• My child could never go to a closed country to share the gospel. It’s too dangerous.
  • Someone else will stop and help that person who is struggling along the road. I don’t need to.
  • My child needs to be in as many sports as possible, evening neglecting Sunday morning activities at church because they may get a full ride scholarship or even better a pro career.

This faulty thinking of ours goes on and on. Where could you be guilty of putting human concerns before godly ones? What can you do to turn those actions and thinking around? Do it today!

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1 Samuel 14; Psalm 124; Acts 10

It was one of those days again, it happened this past weekend – hearing someone verbally abusing just so they could hurt our family – all because we are different – all because we are the only followers of Christ in our family.

The Philistines said, “Look! Those worthless Israelites have crawled out of the holes where they’ve been hiding.”– I Samuel 14:11  CEV

I have been verbally abused for my faith by co-workers, by neighbours, by friends – but when it is family, it hurts most.  Somehow I know the promises of God when it happens with the others, but with my family I forget that God is there to protect me too.

Let’s praise the Lord!
He protected us from enemies
    who were like wild animals – Psalm 124:6  CEV

So as our family regroups and begins to pray for when our next family visit will take place, one of the most encouraging thoughts is that grace abounds where nothing else will do.  God wants our family to know Him – everyone is accepted.  As I lead my family through grace and as we heal, this one fact remains.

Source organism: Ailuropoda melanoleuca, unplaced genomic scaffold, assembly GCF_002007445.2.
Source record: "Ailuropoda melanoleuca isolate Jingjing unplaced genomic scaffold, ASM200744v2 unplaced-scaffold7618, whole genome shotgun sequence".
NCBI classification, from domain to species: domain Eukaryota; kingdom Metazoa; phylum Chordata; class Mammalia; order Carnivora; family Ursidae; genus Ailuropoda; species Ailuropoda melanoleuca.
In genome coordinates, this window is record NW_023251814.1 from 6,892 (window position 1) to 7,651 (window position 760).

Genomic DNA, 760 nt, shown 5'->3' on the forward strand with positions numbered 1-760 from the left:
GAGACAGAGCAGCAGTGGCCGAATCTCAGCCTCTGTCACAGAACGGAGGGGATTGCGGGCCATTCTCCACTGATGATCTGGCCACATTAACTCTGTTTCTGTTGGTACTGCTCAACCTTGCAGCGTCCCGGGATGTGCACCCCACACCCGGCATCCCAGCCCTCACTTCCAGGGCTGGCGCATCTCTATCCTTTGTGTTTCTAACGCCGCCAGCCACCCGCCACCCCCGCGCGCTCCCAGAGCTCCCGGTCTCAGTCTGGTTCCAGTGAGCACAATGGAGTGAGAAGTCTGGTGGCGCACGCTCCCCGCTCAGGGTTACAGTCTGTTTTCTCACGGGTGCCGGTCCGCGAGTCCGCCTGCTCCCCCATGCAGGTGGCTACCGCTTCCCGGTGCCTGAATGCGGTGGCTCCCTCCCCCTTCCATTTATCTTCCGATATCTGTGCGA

Peter said to them, “You know that we Jews are not allowed to have anything to do with other people. But God has shown me that he doesn’t think anyone is unclean or unfit. – Acts 10:28  CEV

It is a whole lot easier just to invite them to a church service and have them decline.  No, God has called them to Himself and as family, we are called to share Him with them.  I am reminded of what Jesus went through when He entered the very world He created.

I loved Courtney’s post where she wrote the entire Psalm 23.  That is how powerful that Psalm is – and it helped me this past weekend to know that I do not walk alone.

Lord, thank you for Your Word.  Thank you for Psalm 23. Thank you for speaking encouragement and allowing us to see others as You see them. Thank you for showing us how to take verbal abuse for our walk with You and how not to take it personally.  Give us the strength, give us Your Holy Spirit, and allow us to continue to serve You, speak about You and most of all, follow You even in the face of difficulties. Amen.

Erwin (evanlaar1922)

 

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Judges 6; Acts 10; Jeremiah 19; Mark 5

Sometimes I forget. Like Gideon, I keep my faith hidden and thresh my wheat in the wine press. Like Gideon, I tend to keep expectations low,  dreams limited and focus on getting by. Immediate disappointment is deferred that way, but in His Grace, God’s vision for life is higher than mine. My stale faith and prayers do not limit what God can do. To the contrary, time and time again, He delights in interrupting the normal.